Zaragoza is an important city between Madrid and Barcelona with many attractions to fulfill your curiosity with culture, gastronomy, lifestyle and history.
The location of Be Hostel Zaragoza is optimal to facilitate your city sightseeing, in the historic center, near Plaza del Pilar. But there’s more than just the location. In the basement you can enjoy theater plays, shows, concerts and much more for free. The hostel is established in a 15th century renaissance palace richly decorated and updated for the comfort of our guests with all the necessary services and the right staff.
Top 5 things to do near Be Zaragoza
- Our very own Boveda historic bar and concert cellar
- Goya Paintings
- Local “Tapas”
- The “Plata Cabaret”
- Architecture from the ancient to the old to the modern
Boveda historic bar and concert cellar
Zaragoza holds an important significance in Spanish contemporary music and was the breeding ground cultural icons such as the Heroes del Silencio and Violadores del Verso.
There are plenty of concert venues scattered all over town, but none of them come close to the atmosphere and historic character felt in the bar located in our hostel’s basement.
At our downstairs bar, we have weekly Sunday night jazz jam sessions, topped off with concerts on the other nights of the week, and tango ‘milongas’, to name a few of the activities we host there. Check out all the events, videos of past performances, and live streaming on the website labovedazgz.com Surely the #1 way to wind down after a long day exploring the sights and sounds of Zaragoza is a drink at our bar, before deciding whether or not to continue to party some more in the city center.
Francisco de Goya, court painter for the Spanish royal family, was born in 1746 in Fuendetodos, about 45 km outside of Zaragoza. He studied and lived most of his life in Zaragoza and became one of the most important painters of his era. The artistic evolution of the Old Masters to Modern Art is said to have been influenced by his work.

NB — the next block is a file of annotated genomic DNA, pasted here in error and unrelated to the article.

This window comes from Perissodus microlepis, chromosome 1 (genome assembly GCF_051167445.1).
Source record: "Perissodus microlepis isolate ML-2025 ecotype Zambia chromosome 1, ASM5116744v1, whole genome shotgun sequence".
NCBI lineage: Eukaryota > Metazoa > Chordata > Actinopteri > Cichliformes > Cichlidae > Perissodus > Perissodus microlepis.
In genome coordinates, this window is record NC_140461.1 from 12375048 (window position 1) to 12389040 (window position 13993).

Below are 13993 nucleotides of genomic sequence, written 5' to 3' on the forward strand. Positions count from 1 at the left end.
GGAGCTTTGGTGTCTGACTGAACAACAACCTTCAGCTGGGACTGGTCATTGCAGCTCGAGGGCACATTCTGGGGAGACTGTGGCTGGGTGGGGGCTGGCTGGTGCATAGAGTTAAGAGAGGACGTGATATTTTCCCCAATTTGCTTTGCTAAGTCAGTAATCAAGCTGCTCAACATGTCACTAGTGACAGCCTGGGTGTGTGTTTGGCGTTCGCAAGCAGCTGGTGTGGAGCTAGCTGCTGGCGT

Some of his most personal works can be admired in Zaragoza:
- the “Camón Aznar Museum” houses all his controversial series of engravings (the “Desastres de la Guerra” stand out).
- the “Basilica del Pilar” exhibits his amazing frescos.
- the ”Museo de Zaragoza” shows some valuable portraits of noblemen and members of the Spanish royal family that Goya painted when he worked at the service of the King.
All these places have free entrance and are within walking distance of our hostel.
Less than a 5 minute walk from our doorstep, you can ‘lose yourself’ in the ‘Tubo’ area of Zaragoza, with tons of popular and exquisite tapas bars lined up next to each other. Famous Aragonese dishes like ‘migas’ and ‘ternasco’ twisted into delicious small plates for your tasting and delight. Whether you choose to go for quintessential Spanish dishes like tortilla, patés or jamón, or you want to be wowed by local adaptations of croquetas, sushi or Lebanese pastries, there’s really no way to go wrong while wandering around the ‘Tubo’ in Zaragoza,
The “Plata Cabaret”
Enjoy this cheeky spectacle in an authentic Spanish variety show. The authentic ‘cafe cantante’ first opened its doors in the roaring twenties, then went through an entire life cycle much like us mortals. It went through a stage as a house of as ill repute during it’s teens, and then became more of a traditional cabaret with parodies and dance recitals in it’s grown-up stage. The curtains were closed in 1992, but only for an intermission as it turns out, because it re-opened reinvigorated in 2008 with none other than Bigas Luna (director of ‘Jamón, jamón’ ) as it’s artistic director.
El Plata has burlesque show cases. The first evening showing is free or can be combined with a dinner for those who are in for the treat. At 1 in the morning they perform a ‘best of ‘, and after that the space is gradually transformed into a very popular nightclub.
Architecture from the ancient to the old to the modern
Zaragoza has an interesting mix of different architecture styles, all within grasp of our centrally located hostel. Head out to the city center and you will soon cross the remnants of the Roman settlers who named the city after their emperor Caesar August: fortified walls, the (now underground) forum where they traded their goods, and even a Roman theater.
Turn onto a different street and you will come across the Mudejar towers. Then walk a couple blocks further and it’s all neo-classic and renaissance architecture around the Plaza del Pilar or the square that remembers the people’s battle of ‘Los Sitios’.
Head the other way and you will find an oasis of tranquility in the 2008 World Expo area, with modern architectural marvels such as the Bridge Pavilion, the Water Tower and Millennium Bridge, which stands out from all the pavilions, along with sculptures and botanical gardens.